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Department of Pharmacology


Cell Signalling

Members of the Department of Pharmacology investigate signalling mechanisms that communicate the extracellular See Smith et al., 2002environment to the cell, and these are subsequently integrated into functional ‘decisions’. Earlier ground breaking studies from Pharmacology group leaders and colleagues established Ca2+signalling as essential for cell function; this research focus has informed much of current investigation. An overall aim of research in Pharmacology is to identify potential drug targets, which can subsequently be employed to develop strategic therapeutic targets.

Together with Mike Berridge, members of Pharmacology (Irvine) helped to establish inositol 1,4,5-trisphosphate as a second messenger regulating calcium mobilisation. Current focus is on the small family of phosphatidylinositol 5-phosphate 4-kinases, introducing genomic tagging as a technique to give new insights into their cellular targeting and functions.

Many pathways interact with Ca2+ flux to integrate signalling. Amongst these organisation of adenylyl cyclases in cells and their role as signalling scaffolds is important. Targeted sensors for both cyclic AMP and Ca2+ are employed to study the dynamics and influences upon these messengers (Cooper).


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Mechanisms and roles of transport proteins at the blood-brain barrier, in red blood cells and in malarial parasites

The ATP Binding Cassette superfamily of proteins contains several members that act as transporters, so providing protection to cells and tissues against cytotoxic stresses.

Past work by our groups has examined the mechanisms by which these transporters bring about transport of various different substrates, identifying the particular proteins involved, looking at their specific locations at the blood-brain barrier and factors regulating their expression under normal and pathological conditions. Regulatory factors include the influences of pH, hypoxic and oxidative challenge and signalling from other brain cell types.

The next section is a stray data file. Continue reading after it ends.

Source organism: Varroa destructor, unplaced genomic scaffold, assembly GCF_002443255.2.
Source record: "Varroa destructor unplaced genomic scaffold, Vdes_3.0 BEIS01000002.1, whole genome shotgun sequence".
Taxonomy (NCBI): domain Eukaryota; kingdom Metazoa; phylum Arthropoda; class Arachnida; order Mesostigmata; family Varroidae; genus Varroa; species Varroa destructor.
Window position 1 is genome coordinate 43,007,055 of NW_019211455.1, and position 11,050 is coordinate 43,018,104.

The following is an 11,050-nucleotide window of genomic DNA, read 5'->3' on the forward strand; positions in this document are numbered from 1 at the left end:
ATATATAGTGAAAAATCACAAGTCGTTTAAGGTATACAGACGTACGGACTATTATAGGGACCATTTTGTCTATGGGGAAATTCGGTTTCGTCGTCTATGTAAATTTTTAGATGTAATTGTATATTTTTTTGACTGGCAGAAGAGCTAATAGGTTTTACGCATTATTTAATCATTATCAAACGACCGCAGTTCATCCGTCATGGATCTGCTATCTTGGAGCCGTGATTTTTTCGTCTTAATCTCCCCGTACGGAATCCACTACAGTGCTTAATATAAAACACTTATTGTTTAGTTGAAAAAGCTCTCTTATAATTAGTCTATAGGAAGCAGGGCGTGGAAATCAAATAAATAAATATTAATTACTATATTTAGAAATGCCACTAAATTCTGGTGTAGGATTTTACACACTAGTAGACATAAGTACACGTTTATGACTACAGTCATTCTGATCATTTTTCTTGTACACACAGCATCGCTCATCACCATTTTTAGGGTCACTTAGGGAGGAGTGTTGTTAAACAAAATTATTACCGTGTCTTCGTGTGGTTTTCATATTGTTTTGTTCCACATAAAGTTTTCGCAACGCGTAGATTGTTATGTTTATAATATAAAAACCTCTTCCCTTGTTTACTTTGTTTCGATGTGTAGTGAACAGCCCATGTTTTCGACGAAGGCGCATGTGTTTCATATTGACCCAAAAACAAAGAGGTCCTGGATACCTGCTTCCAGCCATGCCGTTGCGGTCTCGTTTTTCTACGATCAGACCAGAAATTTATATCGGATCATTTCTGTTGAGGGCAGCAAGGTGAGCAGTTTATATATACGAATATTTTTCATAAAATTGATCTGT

In a separate series of studies the functions of these transporters in red blood cells and in malarial parasites in the erythrocyte stages of their life cycle have been investigated.

Other transporters of interest have been those regulating the ionic content of both endothelial cells at the blood-brain barrier and of malaria parasites. Determining if any of these transporters make good targets for therapeutic intervention has been a major aim and, in the context of erythrocyte stage malarial parasites, this work continues in collaboration with the group of Prof. Kiaran Kirk at ANU, Canberra, Australia.

The current hypothesis is that one of the ABC transporters is the glutathione conjugate transporter that must exist in the parasite membrane.

Techniques that were employed in the above work included: tissue isolation; primary cell culture; molecular biological methods for modifying gene expression and for manipulating and analysing RNA, DNA and proteins; immunocytochemistry; transport studies with radiolabelled and with fluorescent tracers; visualising and quantifying intracellular distribution of fluorescent substrates, analysing intracellular pH and measuring ion channel activity using intracellular recordings.

Enquiries about any of our work current or past are welcome.


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Vascular Pharmacology

Diseases of the circulation (hypertension, heart failure, coronary vascular disease and stroke) are some of the biggest killers in Western society.

We aim to improve understanding of the effects of disease on blood vessel function and to produce strategies for prevention and alleviation of organ damage arising from blood vessel malfunction.

We are approaching this problem by elucidating the physiological, cellular and molecular mechanisms of drug action on the vasculature and its endothelial lining.


Academics specialising in this area

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